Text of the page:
Another thing I should talk about is the film’s poor presentation. For a film that apparently needed an excessive $92 million to make, it looks absolutely appalling. There’s a noticeable absence of colour here, to the point that most scenes look like they were coloured with a bad mix of grey and blue. The production values are beyond awful, and it just makes me wonder how the producers spent their money. Did it go towards marketing, makeup, drugs? It seriously begs an explanation, since I find it hard to believe that a project this expensive looks so cheap.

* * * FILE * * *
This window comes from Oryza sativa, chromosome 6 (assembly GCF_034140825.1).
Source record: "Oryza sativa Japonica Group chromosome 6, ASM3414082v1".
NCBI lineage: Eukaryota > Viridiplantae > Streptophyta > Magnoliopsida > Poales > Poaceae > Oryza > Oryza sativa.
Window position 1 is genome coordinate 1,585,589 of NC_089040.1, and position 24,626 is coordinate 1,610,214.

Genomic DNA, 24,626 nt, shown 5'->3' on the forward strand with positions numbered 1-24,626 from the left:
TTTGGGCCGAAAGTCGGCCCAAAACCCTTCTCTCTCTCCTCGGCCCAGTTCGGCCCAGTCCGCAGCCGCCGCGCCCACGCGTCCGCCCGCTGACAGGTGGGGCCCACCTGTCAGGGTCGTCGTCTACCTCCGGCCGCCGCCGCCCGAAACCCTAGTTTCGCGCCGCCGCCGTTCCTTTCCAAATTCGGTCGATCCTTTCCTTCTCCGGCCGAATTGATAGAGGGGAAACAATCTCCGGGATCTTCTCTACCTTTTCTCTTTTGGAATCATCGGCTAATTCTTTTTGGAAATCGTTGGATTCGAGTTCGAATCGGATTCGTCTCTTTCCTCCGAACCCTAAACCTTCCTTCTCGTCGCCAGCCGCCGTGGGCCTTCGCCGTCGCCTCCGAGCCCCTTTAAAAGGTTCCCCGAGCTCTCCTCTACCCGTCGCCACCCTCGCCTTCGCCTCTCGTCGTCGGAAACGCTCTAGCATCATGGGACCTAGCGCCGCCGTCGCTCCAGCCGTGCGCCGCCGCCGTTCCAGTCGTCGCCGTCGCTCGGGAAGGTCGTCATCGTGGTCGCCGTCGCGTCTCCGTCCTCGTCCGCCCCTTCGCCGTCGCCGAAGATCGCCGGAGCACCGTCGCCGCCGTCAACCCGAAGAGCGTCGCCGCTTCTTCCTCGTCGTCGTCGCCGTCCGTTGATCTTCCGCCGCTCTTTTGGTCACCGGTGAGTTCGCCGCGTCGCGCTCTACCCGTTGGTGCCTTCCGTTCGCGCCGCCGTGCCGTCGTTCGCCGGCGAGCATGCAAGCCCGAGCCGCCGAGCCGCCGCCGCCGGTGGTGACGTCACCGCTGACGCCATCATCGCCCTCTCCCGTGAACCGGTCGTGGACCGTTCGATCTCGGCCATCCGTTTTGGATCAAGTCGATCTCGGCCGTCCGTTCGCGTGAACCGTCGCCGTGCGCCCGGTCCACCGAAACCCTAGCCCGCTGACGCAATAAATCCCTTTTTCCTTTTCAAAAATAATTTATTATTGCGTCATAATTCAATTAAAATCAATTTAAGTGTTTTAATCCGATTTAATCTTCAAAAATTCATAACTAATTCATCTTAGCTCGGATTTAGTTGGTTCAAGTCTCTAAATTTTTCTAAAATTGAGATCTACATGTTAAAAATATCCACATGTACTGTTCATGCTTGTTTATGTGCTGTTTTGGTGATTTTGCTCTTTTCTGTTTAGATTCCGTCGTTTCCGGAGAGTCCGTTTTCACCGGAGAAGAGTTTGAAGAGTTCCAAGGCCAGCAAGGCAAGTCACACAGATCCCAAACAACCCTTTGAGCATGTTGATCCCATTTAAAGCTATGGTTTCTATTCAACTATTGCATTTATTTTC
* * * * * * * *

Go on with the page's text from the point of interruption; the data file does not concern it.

Even the action scenes look badly done, to the point that it’s extremely obvious that the producers were hoping to compensate for a badly written plot with guns and explosions, as if the producers had no idea that 1980’s are long gone. Overall, it’s definitely the worst Die Hard film ever made, but somehow it goes beyond just being that. In fact, I’d say this is undoubtedly one of the worst action films of all time. In fact, we’d probably be better off if the Die Hard franchise would simply stay dead.

  • Score: 17%
  • Grade: F

Mannequin (1987)

Mannequin_movie_posterIf you were looking for a film that encapsulated everything wrong with 1980’s pop culture, then you needn’t look further. In fact, you only need to look at the poster for the film in order to get some idea of the vanity that it represents, but if you actually watch the film, you’ll find that the look is only a small part of the plastic nightmare.